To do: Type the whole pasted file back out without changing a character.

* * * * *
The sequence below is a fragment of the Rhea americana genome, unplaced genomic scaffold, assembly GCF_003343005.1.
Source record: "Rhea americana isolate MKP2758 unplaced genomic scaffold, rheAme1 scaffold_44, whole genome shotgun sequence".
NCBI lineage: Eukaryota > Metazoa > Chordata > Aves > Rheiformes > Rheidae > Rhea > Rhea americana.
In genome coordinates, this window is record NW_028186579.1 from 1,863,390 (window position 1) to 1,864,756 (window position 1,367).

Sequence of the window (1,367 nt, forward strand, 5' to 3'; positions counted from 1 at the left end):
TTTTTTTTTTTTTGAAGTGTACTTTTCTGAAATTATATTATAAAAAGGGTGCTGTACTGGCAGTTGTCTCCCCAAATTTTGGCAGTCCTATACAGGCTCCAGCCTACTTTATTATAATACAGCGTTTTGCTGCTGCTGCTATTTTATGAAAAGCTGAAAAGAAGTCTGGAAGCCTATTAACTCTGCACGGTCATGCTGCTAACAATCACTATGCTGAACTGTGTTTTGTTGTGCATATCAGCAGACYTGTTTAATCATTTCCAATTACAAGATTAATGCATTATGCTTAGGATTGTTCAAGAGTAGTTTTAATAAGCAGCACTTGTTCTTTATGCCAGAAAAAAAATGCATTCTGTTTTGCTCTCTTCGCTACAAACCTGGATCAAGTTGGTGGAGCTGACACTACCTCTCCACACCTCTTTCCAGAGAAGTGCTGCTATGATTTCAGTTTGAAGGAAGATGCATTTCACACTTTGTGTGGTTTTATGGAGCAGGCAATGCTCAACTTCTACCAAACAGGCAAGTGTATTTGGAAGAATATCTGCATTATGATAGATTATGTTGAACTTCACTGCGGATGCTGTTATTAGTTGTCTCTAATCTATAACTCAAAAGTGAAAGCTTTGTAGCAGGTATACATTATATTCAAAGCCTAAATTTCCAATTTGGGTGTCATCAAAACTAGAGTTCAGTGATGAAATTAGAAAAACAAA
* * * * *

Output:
The sequence below is a fragment of the Rhea americana genome, unplaced genomic scaffold, assembly GCF_003343005.1.
Source record: "Rhea americana isolate MKP2758 unplaced genomic scaffold, rheAme1 scaffold_44, whole genome shotgun sequence".
NCBI lineage: Eukaryota > Metazoa > Chordata > Aves > Rheiformes > Rheidae > Rhea > Rhea americana.
In genome coordinates, this window is record NW_028186579.1 from 1,863,390 (window position 1) to 1,864,756 (window position 1,367).

Sequence of the window (1,367 nt, forward strand, 5' to 3'; positions counted from 1 at the left end):
TTTTTTTTTTTTTGAAGTGTACTTTTCTGAAATTATATTATAAAAAGGGTGCTGTACTGGCAGTTGTCTCCCCAAATTTTGGCAGTCCTATACAGGCTCCAGCCTACTTTATTATAATACAGCGTTTTGCTGCTGCTGCTATTTTATGAAAAGCTGAAAAGAAGTCTGGAAGCCTATTAACTCTGCACGGTCATGCTGCTAACAATCACTATGCTGAACTGTGTTTTGTTGTGCATATCAGCAGACYTGTTTAATCATTTCCAATTACAAGATTAATGCATTATGCTTAGGATTGTTCAAGAGTAGTTTTAATAAGCAGCACTTGTTCTTTATGCCAGAAAAAAAATGCATTCTGTTTTGCTCTCTTCGCTACAAACCTGGATCAAGTTGGTGGAGCTGACACTACCTCTCCACACCTCTTTCCAGAGAAGTGCTGCTATGATTTCAGTTTGAAGGAAGATGCATTTCACACTTTGTGTGGTTTTATGGAGCAGGCAATGCTCAACTTCTACCAAACAGGCAAGTGTATTTGGAAGAATATCTGCATTATGATAGATTATGTTGAACTTCACTGCGGATGCTGTTATTAGTTGTCTCTAATCTATAACTCAAAAGTGAAAGCTTTGTAGCAGGTATACATTATATTCAAAGCCTAAATTTCCAATTTGGGTGTCATCAAAACTAGAGTTCAGTGATGAAATTAGAAAAACAAA